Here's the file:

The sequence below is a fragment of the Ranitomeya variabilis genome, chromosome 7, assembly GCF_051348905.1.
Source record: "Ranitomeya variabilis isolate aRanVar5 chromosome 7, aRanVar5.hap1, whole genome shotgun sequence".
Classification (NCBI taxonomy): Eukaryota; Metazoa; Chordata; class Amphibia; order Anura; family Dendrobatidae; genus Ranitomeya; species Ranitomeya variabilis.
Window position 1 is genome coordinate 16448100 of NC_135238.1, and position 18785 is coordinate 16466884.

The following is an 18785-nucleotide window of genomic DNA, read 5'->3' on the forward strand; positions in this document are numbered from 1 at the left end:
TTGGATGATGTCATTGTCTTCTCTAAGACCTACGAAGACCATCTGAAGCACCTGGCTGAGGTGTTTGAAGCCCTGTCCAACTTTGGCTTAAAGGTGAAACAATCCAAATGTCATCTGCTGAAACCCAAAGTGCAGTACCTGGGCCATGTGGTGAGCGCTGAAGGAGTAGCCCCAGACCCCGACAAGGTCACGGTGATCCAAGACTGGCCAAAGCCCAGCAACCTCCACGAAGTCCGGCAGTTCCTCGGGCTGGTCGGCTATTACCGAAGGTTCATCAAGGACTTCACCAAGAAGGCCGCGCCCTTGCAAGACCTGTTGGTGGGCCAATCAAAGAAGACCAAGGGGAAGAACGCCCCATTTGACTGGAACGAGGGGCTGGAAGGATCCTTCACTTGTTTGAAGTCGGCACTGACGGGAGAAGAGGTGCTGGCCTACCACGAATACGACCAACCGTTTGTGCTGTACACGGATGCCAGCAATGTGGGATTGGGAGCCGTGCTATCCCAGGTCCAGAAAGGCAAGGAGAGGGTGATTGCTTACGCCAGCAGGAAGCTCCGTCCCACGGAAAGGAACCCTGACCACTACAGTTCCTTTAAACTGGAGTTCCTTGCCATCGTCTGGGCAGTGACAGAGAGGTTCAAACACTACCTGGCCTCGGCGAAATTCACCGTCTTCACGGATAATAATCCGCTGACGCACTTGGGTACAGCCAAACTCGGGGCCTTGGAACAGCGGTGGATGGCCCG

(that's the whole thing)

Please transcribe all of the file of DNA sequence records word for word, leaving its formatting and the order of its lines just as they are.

The sequence below is a fragment of the Ranitomeya variabilis genome, chromosome 7, assembly GCF_051348905.1.
Source record: "Ranitomeya variabilis isolate aRanVar5 chromosome 7, aRanVar5.hap1, whole genome shotgun sequence".
Classification (NCBI taxonomy): Eukaryota; Metazoa; Chordata; class Amphibia; order Anura; family Dendrobatidae; genus Ranitomeya; species Ranitomeya variabilis.
Window position 1 is genome coordinate 16448100 of NC_135238.1, and position 18785 is coordinate 16466884.

The following is an 18785-nucleotide window of genomic DNA, read 5'->3' on the forward strand; positions in this document are numbered from 1 at the left end:
TTGGATGATGTCATTGTCTTCTCTAAGACCTACGAAGACCATCTGAAGCACCTGGCTGAGGTGTTTGAAGCCCTGTCCAACTTTGGCTTAAAGGTGAAACAATCCAAATGTCATCTGCTGAAACCCAAAGTGCAGTACCTGGGCCATGTGGTGAGCGCTGAAGGAGTAGCCCCAGACCCCGACAAGGTCACGGTGATCCAAGACTGGCCAAAGCCCAGCAACCTCCACGAAGTCCGGCAGTTCCTCGGGCTGGTCGGCTATTACCGAAGGTTCATCAAGGACTTCACCAAGAAGGCCGCGCCCTTGCAAGACCTGTTGGTGGGCCAATCAAAGAAGACCAAGGGGAAGAACGCCCCATTTGACTGGAACGAGGGGCTGGAAGGATCCTTCACTTGTTTGAAGTCGGCACTGACGGGAGAAGAGGTGCTGGCCTACCACGAATACGACCAACCGTTTGTGCTGTACACGGATGCCAGCAATGTGGGATTGGGAGCCGTGCTATCCCAGGTCCAGAAAGGCAAGGAGAGGGTGATTGCTTACGCCAGCAGGAAGCTCCGTCCCACGGAAAGGAACCCTGACCACTACAGTTCCTTTAAACTGGAGTTCCTTGCCATCGTCTGGGCAGTGACAGAGAGGTTCAAACACTACCTGGCCTCGGCGAAATTCACCGTCTTCACGGATAATAATCCGCTGACGCACTTGGGTACAGCCAAACTCGGGGCCTTGGAACAGCGGTGGATGGCCCG